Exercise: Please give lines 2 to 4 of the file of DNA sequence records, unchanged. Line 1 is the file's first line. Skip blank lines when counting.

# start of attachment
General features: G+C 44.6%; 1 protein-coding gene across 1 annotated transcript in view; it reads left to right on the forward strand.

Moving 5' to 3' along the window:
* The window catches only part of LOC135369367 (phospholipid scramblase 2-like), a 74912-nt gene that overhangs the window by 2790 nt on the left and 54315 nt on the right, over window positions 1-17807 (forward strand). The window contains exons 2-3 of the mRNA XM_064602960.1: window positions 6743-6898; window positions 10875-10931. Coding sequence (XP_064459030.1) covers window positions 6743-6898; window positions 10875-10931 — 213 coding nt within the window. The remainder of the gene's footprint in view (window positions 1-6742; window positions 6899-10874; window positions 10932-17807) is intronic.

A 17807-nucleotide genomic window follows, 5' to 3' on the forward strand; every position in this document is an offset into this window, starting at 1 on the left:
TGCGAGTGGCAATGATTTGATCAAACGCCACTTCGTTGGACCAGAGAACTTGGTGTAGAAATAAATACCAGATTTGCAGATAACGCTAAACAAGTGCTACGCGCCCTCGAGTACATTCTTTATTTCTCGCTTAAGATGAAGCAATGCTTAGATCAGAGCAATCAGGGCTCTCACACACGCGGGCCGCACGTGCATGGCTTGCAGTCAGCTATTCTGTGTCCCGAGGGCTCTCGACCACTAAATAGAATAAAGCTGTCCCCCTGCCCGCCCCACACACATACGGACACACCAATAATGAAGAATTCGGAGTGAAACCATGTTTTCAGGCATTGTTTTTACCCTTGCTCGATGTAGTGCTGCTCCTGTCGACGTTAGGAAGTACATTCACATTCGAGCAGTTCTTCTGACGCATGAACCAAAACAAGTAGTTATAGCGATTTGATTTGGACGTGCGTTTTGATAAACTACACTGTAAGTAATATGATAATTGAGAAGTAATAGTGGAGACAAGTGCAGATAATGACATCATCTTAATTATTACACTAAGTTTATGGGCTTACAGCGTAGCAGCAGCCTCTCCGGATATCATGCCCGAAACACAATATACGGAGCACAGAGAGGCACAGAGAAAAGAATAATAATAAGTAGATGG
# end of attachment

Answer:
Moving 5' to 3' along the window:
* The window catches only part of LOC135369367 (phospholipid scramblase 2-like), a 74912-nt gene that overhangs the window by 2790 nt on the left and 54315 nt on the right, over window positions 1-17807 (forward strand). The window contains exons 2-3 of the mRNA XM_064602960.1: window positions 6743-6898; window positions 10875-10931. Coding sequence (XP_064459030.1) covers window positions 6743-6898; window positions 10875-10931 — 213 coding nt within the window. The remainder of the gene's footprint in view (window positions 1-6742; window positions 6899-10874; window positions 10932-17807) is intronic.

A 17807-nucleotide genomic window follows, 5' to 3' on the forward strand; every position in this document is an offset into this window, starting at 1 on the left: